Supporters Urged to Rally for 'Seriously Ill' Pussy Riot Rocker
- By Andrew McChesney
- Oct. 04 2013 09:04
- Last edited 09:05
Jailed Pussy Riot rocker Nadezhda Tolokonnikova is in serious condition after calling off a hunger strike this week, her husband said, urging supporters to travel to the prison in the Mordovia republic to participate in one-person protests.
But the authorities indicated a low tolerance for protests, detaining a lone demonstrator who rallied with a masked face outside the local office of the Federal Prison Service.
"Nadya's condition, no joke, is now very serious," husband Pyotr Verzilov wrote on Twitter late Thursday. "Therefore, come to Zubova Polyana to rescue her. There are means to live and fight here."
Tolokonnikova ended an eight-day hunger strike Tuesday and was put on a special diet, the Federal Prison Service said earlier. Prison officials had described her condition as stable.
Verzilov did not elaborate on his wife's condition in the tweet, which he posted on the Twitter feed of the artist collective Voina.
Tolokonnikova's supporters have been holding one-person pickets outside the local Federal Prison Service office for the past two days, demanding that they be allowed to see the prisoner. Prison officials have refused to grant them access.
Состояние Нади вот без шуток сейчас очень тяжелое. Поэтому приезжайте в Зубову Поляну ее спасать - здесь есть где жить и как бороться.— группа война (@gruppa_voina) October 3, 2013
Pyotr Verzilov's tweet saying that his wife is in serious condition.
Police quickly detained a single protester who showed up around 4 p.m. Thursday outside the prison service office in the town of Yavas, 37 kilometers away from the prison where the Pussy Riot member is being held. The unidentified man, wearing a black hood and a dark scarf across his face, held a sign reading, "Whether or not Nadezhda Tolokonnikova's complaints have merit, these are political PR tricks."
Police said they detained the protester for covering his face with a mask, a violation of the law on public demonstrations that was enacted last year amid a government crackdown on anti-Kremlin protests. Under the law, one-person protests are not illegal, but gatherings of two or more people require approval from the authorities.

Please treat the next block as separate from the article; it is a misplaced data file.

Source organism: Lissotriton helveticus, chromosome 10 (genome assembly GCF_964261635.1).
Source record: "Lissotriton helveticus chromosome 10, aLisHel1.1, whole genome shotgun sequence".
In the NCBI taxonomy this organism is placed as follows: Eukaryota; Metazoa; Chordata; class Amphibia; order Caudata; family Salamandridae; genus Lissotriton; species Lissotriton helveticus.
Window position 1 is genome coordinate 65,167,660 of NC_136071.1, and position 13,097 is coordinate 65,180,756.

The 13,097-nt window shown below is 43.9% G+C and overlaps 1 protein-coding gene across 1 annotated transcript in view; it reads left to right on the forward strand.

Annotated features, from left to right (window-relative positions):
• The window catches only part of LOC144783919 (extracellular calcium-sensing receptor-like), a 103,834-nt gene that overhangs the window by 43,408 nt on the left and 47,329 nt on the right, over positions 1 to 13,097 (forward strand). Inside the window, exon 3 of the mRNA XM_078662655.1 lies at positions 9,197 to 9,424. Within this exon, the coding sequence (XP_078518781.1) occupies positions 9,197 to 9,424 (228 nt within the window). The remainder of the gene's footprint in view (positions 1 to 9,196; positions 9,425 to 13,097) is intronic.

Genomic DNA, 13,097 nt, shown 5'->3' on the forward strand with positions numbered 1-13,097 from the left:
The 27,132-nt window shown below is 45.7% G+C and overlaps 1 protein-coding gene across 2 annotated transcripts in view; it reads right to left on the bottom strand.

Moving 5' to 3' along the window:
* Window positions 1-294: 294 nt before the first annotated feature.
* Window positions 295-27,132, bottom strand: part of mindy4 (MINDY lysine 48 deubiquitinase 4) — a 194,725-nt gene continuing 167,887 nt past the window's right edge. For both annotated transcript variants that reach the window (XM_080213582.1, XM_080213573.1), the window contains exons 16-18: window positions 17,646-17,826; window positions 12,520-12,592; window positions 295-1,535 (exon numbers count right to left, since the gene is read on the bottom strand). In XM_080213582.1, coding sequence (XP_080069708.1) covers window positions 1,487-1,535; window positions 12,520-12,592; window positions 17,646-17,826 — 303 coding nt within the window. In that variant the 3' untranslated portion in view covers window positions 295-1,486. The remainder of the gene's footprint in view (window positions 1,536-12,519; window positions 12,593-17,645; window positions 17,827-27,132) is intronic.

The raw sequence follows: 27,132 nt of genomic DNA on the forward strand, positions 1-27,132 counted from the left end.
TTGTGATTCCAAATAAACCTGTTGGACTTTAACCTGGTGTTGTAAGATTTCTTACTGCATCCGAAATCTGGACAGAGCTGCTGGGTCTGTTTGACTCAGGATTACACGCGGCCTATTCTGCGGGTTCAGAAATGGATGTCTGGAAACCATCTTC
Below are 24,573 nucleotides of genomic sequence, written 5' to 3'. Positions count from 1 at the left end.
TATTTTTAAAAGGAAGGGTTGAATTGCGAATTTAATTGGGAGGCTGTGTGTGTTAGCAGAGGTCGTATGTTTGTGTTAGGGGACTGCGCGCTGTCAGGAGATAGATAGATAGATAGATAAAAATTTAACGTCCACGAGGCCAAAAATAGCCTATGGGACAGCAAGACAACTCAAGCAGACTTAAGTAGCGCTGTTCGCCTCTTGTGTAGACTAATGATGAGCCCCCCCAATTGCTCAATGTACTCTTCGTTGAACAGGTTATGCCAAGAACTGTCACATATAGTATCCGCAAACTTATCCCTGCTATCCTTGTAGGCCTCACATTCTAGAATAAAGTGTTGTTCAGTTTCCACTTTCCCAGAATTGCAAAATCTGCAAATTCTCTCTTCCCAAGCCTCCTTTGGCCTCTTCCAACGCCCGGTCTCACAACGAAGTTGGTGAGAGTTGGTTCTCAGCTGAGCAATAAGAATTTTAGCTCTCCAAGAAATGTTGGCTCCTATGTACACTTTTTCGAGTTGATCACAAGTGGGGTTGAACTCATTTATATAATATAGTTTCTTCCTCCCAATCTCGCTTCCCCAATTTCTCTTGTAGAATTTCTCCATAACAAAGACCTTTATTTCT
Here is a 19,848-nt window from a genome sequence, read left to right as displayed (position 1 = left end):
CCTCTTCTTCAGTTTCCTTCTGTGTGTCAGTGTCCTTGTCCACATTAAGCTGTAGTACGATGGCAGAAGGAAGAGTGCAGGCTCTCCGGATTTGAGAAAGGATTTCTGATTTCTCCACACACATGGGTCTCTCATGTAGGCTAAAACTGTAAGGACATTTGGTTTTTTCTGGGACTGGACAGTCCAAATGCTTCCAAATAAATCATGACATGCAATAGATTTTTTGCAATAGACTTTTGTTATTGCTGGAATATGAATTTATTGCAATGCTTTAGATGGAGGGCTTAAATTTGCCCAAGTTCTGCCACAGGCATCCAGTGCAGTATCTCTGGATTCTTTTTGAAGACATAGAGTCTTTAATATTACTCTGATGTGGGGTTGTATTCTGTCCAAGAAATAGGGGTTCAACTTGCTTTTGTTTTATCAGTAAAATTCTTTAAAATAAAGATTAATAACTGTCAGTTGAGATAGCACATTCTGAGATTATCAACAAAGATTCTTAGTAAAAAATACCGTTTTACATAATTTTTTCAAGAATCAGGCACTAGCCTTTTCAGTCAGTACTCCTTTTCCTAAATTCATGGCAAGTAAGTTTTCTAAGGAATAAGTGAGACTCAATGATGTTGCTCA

Police detaining the masked protester. Denying claims by Pussy Riot supporters, police said he wasn't a prison employee. (gruppa_voina / Twitter)
But the police, who released the protester after confirming his identity, said that he had no connection to the prison system, Interfax reported, without elaborating.
Tolokonnikova has vowed to resume the hunger strike if the government and the prison fail to check the conditions of the prison, which she says are unbearable. She also wants the authorities to guarantee the safety of inmates who give testimony about the prison's conditions, and has called to be transferred to another prison if the authorities refuse to file charges against deputy prison warden Yury Kupriyanov, whom she has accused of threatening to kill her.
A Pussy Riot supporter holding a one-person protest outside the prisons office Thursday.
The sign says, "Save Tolokonnikova. End Prison Slave Labor." (gruppa_voina / Twitter)
Tolokonnikova and a fellow band member are serving two-year sentences in separate prisons after being convicted of charges of "hooliganism motivated by religious hatred" for taking part in an anti-Putin performance in Moscow's Christ the Savior Cathedral in February 2012. The sentence is widely seen as politically motivated, and Pussy Riot has won widespread support abroad.
Meanwhile, State Duma Deputy Mikhail Degtyarev has asked prosecutors to dismiss Tolokonnikova's lawyer from the case over a possible conflict of interest. Degtyarev said he was "outraged" to learn that the lawyer, Irina Khrunova, was married to Pavel Chikov, a member of the Kremlin's human rights council. Chikov also is the head of the Agora rights group.
Degtyarev, who unsuccessfully ran for Moscow mayor on the Liberal Democratic Party ticket last month, is the author of legislation floated in the Duma in recent weeks that would ban gays from donating blood and offer working women two days off every month while they are menstruating.